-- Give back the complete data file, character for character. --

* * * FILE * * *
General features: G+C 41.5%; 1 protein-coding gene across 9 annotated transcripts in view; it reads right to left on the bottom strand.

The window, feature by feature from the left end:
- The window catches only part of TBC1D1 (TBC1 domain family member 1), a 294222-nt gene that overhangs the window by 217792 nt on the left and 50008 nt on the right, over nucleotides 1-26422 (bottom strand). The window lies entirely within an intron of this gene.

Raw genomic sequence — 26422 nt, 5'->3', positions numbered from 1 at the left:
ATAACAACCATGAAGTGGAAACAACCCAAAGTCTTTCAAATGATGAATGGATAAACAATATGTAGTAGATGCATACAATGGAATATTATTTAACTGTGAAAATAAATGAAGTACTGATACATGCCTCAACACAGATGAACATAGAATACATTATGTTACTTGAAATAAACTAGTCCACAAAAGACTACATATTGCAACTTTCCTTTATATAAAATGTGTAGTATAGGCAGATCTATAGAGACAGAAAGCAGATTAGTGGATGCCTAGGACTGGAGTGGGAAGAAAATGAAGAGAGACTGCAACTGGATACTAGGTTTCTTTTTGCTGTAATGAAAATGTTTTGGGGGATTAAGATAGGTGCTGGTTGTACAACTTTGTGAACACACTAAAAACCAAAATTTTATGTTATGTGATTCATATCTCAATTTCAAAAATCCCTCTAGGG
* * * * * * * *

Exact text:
General features: G+C 41.5%; 1 protein-coding gene across 9 annotated transcripts in view; it reads right to left on the bottom strand.

The window, feature by feature from the left end:
- The window catches only part of TBC1D1 (TBC1 domain family member 1), a 294222-nt gene that overhangs the window by 217792 nt on the left and 50008 nt on the right, over nucleotides 1-26422 (bottom strand). The window lies entirely within an intron of this gene.

Raw genomic sequence — 26422 nt, 5'->3', positions numbered from 1 at the left:
ATAACAACCATGAAGTGGAAACAACCCAAAGTCTTTCAAATGATGAATGGATAAACAATATGTAGTAGATGCATACAATGGAATATTATTTAACTGTGAAAATAAATGAAGTACTGATACATGCCTCAACACAGATGAACATAGAATACATTATGTTACTTGAAATAAACTAGTCCACAAAAGACTACATATTGCAACTTTCCTTTATATAAAATGTGTAGTATAGGCAGATCTATAGAGACAGAAAGCAGATTAGTGGATGCCTAGGACTGGAGTGGGAAGAAAATGAAGAGAGACTGCAACTGGATACTAGGTTTCTTTTTGCTGTAATGAAAATGTTTTGGGGGATTAAGATAGGTGCTGGTTGTACAACTTTGTGAACACACTAAAAACCAAAATTTTATGTTATGTGATTCATATCTCAATTTCAAAAATCCCTCTAGGG